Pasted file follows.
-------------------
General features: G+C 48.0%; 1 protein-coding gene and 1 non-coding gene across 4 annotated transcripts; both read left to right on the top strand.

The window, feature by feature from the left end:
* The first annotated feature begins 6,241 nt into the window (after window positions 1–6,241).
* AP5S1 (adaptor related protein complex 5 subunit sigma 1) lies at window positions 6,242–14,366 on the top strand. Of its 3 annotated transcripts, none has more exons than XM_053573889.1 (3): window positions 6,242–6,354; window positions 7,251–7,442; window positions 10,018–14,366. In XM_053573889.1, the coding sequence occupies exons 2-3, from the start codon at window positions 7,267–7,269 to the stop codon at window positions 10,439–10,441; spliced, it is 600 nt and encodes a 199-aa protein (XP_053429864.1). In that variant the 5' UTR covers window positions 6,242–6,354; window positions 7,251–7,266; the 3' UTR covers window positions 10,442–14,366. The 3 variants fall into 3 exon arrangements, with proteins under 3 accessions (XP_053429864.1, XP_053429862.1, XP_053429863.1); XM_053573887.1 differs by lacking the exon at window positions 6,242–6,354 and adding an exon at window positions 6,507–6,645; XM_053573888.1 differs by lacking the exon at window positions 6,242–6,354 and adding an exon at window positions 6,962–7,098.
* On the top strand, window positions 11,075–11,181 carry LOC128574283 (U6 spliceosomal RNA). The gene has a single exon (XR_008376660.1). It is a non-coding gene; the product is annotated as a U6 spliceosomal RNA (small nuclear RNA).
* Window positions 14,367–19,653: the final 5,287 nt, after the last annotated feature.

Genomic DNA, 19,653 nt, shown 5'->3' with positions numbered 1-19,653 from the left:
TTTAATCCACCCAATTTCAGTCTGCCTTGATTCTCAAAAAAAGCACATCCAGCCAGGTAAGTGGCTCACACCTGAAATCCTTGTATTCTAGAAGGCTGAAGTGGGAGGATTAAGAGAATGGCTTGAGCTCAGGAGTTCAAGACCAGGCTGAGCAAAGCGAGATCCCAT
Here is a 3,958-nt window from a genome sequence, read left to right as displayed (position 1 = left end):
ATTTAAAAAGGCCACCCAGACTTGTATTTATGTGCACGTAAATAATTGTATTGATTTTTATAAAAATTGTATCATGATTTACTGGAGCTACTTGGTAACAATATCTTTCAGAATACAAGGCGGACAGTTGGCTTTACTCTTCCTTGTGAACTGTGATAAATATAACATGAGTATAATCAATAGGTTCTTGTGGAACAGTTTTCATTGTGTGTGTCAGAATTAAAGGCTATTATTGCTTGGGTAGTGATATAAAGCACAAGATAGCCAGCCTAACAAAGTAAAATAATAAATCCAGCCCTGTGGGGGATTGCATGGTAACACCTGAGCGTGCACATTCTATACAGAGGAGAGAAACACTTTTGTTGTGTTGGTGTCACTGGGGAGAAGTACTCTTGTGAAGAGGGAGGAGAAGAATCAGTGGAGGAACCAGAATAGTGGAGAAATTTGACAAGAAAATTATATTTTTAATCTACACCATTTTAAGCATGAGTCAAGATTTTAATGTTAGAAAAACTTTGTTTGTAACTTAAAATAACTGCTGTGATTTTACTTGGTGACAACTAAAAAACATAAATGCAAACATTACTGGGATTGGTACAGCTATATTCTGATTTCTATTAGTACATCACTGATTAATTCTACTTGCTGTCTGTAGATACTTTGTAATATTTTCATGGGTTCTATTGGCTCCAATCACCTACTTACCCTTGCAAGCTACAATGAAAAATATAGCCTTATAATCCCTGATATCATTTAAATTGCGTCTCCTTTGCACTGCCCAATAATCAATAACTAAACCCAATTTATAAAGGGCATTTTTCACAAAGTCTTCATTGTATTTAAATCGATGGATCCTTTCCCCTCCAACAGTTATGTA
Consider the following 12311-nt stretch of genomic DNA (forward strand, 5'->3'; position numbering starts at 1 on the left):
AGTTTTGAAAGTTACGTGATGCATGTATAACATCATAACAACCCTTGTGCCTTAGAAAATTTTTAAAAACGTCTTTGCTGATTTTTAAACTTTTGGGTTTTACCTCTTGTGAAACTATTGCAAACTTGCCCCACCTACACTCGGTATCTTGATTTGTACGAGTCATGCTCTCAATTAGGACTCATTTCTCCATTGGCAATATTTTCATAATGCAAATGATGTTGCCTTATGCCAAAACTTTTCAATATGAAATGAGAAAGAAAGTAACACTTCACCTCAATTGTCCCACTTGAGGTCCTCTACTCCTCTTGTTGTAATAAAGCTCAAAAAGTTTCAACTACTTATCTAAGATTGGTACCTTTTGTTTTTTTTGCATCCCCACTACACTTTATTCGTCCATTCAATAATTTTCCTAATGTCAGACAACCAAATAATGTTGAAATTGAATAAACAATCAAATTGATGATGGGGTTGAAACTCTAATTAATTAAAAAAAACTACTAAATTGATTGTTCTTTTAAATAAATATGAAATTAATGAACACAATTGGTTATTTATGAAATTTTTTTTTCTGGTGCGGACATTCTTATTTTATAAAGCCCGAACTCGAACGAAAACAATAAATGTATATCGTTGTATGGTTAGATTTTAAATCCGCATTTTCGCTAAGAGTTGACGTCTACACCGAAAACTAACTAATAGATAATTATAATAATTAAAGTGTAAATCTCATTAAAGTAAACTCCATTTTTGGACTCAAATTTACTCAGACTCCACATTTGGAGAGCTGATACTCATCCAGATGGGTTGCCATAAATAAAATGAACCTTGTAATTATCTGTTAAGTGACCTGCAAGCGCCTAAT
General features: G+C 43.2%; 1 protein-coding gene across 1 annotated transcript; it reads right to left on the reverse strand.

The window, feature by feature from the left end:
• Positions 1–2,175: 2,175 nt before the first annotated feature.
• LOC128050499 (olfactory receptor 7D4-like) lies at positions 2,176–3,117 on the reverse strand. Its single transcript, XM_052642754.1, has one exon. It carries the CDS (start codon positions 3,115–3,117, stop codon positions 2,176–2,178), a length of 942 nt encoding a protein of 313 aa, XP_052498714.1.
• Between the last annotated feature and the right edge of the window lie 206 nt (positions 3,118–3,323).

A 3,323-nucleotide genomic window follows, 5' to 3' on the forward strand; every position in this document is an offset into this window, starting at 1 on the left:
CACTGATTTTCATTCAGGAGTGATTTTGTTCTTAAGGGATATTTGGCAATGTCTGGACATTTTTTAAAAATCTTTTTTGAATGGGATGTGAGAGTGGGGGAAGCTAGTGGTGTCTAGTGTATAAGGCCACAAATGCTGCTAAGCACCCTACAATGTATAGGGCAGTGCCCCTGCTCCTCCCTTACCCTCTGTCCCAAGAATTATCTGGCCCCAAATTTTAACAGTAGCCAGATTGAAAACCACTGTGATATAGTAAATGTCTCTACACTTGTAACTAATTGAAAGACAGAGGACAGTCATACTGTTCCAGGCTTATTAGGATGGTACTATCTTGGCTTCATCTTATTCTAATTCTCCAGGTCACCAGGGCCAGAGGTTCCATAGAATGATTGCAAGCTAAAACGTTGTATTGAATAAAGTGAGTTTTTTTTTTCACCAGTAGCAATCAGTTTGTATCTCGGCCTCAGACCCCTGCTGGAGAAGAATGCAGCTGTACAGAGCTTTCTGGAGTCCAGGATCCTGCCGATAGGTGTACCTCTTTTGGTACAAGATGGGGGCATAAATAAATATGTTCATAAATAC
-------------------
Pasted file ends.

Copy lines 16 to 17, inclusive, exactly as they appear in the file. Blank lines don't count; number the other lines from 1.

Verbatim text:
• LOC128050499 (olfactory receptor 7D4-like) lies at positions 2,176–3,117 on the reverse strand. Its single transcript, XM_052642754.1, has one exon. It carries the CDS (start codon positions 3,115–3,117, stop codon positions 2,176–2,178), a length of 942 nt encoding a protein of 313 aa, XP_052498714.1.
• Between the last annotated feature and the right edge of the window lie 206 nt (positions 3,118–3,323).